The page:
Dotter, can you please go get dressed?

"I know, Mom! That's what I was going to do! Why do you always treat me like a slave?!"

Off she stomps. (I just love these pre-teen hormonal mood swings.)

V, can you please go change Cletus's diaper? He reeks.

"I was just going to do that."

Sure you were.... Big V grabbed Cletus, who of course starts screaming.

I sighed. I just love my mornings. Not.

Ten seconds later Big V is back in the bathroom and grabbing the toothpaste.

Why do you need the toothpaste?

"He wants it."

Who wants it?


He told you this?

"Well, he's crying and wants to play with it."

He's a baby. Babies don't get to play with toothpaste.

"So, how do I get him to stop crying?" And he's staring at me like I'm the idiot.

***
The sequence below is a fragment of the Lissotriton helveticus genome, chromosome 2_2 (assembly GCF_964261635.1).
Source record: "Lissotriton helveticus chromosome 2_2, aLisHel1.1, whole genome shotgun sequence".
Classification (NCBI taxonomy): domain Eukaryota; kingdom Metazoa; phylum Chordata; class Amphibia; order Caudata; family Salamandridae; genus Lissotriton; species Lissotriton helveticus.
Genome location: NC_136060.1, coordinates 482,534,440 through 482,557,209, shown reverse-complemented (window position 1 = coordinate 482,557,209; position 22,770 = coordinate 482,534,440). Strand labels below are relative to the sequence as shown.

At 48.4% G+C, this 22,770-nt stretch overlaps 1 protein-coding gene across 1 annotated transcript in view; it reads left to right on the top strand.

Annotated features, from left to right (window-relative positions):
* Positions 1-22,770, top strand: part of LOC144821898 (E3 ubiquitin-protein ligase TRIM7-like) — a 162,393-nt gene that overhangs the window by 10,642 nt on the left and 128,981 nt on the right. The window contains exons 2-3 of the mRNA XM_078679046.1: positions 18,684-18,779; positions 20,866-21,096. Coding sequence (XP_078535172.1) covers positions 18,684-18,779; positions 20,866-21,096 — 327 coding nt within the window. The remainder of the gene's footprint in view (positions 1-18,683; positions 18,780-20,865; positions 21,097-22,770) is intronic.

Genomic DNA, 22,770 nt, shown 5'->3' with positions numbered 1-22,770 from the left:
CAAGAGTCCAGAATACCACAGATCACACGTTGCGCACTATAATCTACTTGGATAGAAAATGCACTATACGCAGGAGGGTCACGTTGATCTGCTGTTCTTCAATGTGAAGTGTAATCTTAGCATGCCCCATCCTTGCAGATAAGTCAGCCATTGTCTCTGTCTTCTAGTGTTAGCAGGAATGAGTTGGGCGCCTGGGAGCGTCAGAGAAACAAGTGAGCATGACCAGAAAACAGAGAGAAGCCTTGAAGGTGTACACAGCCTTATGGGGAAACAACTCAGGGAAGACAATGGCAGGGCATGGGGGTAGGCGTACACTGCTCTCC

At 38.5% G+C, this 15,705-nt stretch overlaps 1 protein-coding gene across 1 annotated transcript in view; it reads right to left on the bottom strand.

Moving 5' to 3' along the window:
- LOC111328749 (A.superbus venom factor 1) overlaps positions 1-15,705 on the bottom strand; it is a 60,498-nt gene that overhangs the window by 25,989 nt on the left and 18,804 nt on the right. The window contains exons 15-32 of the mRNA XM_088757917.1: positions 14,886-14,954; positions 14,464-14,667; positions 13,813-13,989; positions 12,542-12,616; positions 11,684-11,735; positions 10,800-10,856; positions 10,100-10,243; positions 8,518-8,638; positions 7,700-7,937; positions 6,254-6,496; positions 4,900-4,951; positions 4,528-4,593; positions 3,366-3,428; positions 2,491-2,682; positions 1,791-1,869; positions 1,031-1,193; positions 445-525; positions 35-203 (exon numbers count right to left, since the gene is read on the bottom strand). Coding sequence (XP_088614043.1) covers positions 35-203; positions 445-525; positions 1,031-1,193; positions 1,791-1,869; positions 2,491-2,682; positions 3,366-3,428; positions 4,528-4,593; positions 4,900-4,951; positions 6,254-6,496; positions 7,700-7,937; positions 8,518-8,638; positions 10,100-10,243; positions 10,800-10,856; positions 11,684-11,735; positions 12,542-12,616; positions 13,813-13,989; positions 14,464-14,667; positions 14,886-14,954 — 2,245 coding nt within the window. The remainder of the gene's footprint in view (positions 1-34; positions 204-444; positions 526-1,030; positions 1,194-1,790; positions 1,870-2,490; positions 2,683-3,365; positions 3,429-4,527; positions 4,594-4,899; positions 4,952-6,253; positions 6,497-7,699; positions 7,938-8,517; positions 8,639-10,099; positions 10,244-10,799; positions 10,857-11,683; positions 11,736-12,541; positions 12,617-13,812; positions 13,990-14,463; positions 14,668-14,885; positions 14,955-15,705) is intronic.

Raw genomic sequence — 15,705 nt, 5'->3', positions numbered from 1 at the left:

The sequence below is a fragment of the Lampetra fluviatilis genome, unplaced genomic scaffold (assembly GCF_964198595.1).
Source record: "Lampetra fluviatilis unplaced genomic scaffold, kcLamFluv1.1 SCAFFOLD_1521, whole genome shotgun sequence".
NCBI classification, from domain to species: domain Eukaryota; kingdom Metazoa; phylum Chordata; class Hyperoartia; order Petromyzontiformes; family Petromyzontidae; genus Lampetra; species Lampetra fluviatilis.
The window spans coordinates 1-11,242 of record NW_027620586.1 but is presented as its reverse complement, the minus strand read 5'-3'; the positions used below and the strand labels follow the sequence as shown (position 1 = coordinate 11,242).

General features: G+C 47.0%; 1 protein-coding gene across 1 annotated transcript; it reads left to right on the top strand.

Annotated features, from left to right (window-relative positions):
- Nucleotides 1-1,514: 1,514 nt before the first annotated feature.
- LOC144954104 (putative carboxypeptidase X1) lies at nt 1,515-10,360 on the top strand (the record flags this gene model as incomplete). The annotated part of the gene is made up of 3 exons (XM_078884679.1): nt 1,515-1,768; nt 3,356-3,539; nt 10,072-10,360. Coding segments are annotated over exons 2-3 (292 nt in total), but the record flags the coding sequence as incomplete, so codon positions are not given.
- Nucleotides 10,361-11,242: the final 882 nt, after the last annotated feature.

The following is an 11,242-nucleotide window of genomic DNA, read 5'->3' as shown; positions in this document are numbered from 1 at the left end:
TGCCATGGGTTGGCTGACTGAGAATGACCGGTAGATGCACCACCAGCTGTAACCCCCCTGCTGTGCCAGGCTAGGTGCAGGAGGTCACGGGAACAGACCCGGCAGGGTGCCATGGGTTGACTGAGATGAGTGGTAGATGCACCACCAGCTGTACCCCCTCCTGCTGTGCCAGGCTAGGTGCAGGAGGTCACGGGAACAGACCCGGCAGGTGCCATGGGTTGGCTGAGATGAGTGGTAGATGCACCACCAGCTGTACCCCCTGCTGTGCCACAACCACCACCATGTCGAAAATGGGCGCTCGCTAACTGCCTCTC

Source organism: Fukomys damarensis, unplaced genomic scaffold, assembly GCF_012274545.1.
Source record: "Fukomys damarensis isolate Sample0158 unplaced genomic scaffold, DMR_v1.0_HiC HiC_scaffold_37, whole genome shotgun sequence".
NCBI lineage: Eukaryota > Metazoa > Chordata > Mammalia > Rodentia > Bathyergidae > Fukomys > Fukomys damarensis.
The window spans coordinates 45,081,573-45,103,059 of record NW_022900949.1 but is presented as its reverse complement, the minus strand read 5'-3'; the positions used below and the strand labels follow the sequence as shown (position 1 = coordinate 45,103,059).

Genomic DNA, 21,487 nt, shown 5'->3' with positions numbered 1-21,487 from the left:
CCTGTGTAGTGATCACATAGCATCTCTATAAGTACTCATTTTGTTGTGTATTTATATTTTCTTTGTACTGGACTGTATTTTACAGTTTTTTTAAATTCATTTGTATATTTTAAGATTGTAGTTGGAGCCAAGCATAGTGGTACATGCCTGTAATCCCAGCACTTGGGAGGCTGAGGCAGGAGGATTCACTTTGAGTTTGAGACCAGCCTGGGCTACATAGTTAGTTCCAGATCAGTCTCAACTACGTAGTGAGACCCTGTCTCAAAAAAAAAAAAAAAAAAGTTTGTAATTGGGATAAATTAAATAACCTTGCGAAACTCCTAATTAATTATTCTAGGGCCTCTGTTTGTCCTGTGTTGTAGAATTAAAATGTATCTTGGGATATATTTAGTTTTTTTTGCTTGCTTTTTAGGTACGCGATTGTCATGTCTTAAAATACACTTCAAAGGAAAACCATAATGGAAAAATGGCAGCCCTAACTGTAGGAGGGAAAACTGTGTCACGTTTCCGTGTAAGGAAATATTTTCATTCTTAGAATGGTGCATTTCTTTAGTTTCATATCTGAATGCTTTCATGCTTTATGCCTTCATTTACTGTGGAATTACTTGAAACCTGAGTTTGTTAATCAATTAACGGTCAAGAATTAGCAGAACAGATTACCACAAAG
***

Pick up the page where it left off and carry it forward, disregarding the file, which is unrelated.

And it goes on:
We've got a serious issue in our house and it's called Daddy is a Pushover. (Either that or Daddy is Incredibly Lazy and Doesn't Want to Deal with the Drama, which I'm thinking is a tad bit more accurate.)

Big V still gives Cletus a bottle of milk when he goes to bed. The kid will be two next month. When I put Cletus to bed (with nothing) he manages to fall asleep in the same amount of time as with the bottle.

Big V lets Cletus play with his phone because "Cletus likes how it makes sounds." Never mind the extra charges Cletus has managed to incur while pushing buttons of said phone. Cletus also knows that my phone is not a play thing, and if it is found out and about, he will bring it straight to me while saying no, no, no!